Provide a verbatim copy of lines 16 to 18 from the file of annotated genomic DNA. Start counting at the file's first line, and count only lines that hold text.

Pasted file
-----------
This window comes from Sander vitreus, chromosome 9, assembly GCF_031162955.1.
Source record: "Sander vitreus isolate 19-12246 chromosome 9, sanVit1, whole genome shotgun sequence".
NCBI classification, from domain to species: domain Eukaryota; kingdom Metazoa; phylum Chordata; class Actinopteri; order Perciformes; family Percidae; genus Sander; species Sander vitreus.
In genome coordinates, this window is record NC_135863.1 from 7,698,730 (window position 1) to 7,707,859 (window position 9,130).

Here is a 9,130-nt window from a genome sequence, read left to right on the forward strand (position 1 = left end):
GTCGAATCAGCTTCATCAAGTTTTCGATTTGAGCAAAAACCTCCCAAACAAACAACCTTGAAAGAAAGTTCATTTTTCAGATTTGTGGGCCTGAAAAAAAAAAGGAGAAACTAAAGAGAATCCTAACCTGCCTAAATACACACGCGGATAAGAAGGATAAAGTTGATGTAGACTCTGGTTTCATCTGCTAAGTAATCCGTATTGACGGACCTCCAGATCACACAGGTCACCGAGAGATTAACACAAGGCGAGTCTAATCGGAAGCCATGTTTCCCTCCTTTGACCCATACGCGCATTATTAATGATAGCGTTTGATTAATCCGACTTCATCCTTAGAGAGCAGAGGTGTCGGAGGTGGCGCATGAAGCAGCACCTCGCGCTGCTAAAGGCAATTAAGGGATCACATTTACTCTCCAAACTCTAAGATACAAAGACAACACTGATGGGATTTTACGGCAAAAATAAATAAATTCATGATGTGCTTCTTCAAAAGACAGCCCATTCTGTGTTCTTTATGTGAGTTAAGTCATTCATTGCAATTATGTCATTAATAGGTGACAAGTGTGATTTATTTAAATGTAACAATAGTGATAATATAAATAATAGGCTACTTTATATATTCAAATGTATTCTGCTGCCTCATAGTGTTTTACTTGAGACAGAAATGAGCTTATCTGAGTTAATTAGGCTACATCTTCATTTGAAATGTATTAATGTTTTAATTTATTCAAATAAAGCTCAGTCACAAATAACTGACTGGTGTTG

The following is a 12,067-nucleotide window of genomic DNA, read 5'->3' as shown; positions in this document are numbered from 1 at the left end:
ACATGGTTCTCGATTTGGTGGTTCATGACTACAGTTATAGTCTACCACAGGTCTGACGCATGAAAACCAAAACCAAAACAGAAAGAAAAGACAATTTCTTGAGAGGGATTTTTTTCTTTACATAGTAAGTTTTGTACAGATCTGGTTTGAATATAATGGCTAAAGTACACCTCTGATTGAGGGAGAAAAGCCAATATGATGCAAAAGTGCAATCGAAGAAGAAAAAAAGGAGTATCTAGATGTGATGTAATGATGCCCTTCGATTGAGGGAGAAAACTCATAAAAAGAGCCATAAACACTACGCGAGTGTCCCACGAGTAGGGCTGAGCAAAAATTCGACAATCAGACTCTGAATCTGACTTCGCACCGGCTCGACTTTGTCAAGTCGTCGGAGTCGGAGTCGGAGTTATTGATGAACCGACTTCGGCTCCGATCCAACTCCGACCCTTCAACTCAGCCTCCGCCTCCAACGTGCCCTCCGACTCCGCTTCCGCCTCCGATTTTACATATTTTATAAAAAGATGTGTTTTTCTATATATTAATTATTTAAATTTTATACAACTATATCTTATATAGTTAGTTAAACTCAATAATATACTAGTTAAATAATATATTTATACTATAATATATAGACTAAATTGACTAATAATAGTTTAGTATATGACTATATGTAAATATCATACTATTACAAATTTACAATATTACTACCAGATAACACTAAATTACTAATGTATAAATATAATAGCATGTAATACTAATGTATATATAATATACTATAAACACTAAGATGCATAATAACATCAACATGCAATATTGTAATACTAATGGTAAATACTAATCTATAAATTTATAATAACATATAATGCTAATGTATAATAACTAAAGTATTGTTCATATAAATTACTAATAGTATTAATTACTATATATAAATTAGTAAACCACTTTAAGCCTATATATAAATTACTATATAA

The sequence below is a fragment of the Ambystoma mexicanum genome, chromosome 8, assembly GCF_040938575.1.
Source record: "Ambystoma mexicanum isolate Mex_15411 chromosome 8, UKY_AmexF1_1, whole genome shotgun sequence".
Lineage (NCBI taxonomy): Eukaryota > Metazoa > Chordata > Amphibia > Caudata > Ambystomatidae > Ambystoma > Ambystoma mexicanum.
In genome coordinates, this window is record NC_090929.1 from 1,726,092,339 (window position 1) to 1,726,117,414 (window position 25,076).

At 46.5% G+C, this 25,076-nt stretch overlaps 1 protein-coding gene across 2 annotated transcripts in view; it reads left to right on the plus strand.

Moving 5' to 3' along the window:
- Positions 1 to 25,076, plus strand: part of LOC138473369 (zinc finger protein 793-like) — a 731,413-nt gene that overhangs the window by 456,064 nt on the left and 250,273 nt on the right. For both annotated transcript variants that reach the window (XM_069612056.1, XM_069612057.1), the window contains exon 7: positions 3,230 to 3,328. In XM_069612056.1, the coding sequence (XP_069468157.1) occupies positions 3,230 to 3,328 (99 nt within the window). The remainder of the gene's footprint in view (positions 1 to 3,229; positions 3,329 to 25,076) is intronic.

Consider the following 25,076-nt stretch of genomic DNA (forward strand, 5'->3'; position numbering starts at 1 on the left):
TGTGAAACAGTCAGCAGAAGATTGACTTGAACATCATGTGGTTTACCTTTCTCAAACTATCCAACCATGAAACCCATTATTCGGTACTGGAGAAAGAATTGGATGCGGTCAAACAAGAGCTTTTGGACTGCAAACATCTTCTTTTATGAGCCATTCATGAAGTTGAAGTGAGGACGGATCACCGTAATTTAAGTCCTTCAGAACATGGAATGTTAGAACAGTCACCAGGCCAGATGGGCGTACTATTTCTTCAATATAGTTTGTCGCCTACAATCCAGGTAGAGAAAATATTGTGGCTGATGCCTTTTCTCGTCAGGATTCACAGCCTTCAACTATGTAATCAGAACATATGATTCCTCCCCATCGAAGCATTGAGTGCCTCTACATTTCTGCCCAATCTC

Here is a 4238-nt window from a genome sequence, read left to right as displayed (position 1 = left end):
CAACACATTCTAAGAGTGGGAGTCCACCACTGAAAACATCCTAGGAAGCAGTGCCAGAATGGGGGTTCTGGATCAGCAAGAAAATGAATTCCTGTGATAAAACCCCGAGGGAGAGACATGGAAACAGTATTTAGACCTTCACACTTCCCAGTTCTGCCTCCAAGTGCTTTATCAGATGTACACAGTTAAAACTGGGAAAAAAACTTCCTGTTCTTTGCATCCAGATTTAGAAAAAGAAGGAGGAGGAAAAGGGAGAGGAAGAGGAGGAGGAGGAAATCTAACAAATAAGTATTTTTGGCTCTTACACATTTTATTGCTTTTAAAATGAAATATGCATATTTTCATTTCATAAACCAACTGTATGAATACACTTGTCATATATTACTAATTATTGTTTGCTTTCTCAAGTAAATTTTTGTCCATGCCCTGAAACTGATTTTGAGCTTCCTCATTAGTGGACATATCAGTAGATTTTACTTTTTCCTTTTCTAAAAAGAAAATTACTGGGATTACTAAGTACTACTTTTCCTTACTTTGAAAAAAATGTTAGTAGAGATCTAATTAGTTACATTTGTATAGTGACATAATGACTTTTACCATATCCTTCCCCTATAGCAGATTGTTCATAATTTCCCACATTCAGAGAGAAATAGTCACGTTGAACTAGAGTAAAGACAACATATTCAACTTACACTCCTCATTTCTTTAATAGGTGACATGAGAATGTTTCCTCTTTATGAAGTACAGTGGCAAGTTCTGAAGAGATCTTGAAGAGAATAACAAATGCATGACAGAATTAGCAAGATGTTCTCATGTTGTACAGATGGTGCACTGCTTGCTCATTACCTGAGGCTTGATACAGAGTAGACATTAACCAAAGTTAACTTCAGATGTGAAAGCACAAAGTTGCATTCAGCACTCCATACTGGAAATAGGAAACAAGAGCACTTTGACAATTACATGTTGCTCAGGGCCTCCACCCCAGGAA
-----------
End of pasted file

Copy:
Consider the following 25,076-nt stretch of genomic DNA (forward strand, 5'->3'; position numbering starts at 1 on the left):
TGTGAAACAGTCAGCAGAAGATTGACTTGAACATCATGTGGTTTACCTTTCTCAAACTATCCAACCATGAAACCCATTATTCGGTACTGGAGAAAGAATTGGATGCGGTCAAACAAGAGCTTTTGGACTGCAAACATCTTCTTTTATGAGCCATTCATGAAGTTGAAGTGAGGACGGATCACCGTAATTTAAGTCCTTCAGAACATGGAATGTTAGAACAGTCACCAGGCCAGATGGGCGTACTATTTCTTCAATATAGTTTGTCGCCTACAATCCAGGTAGAGAAAATATTGTGGCTGATGCCTTTTCTCGTCAGGATTCACAGCCTTCAACTATGTAATCAGAACATATGATTCCTCCCCATCGAAGCATTGAGTGCCTCTACATTTCTGCCCAATCTC

Here is a 4238-nt window from a genome sequence, read left to right as displayed (position 1 = left end):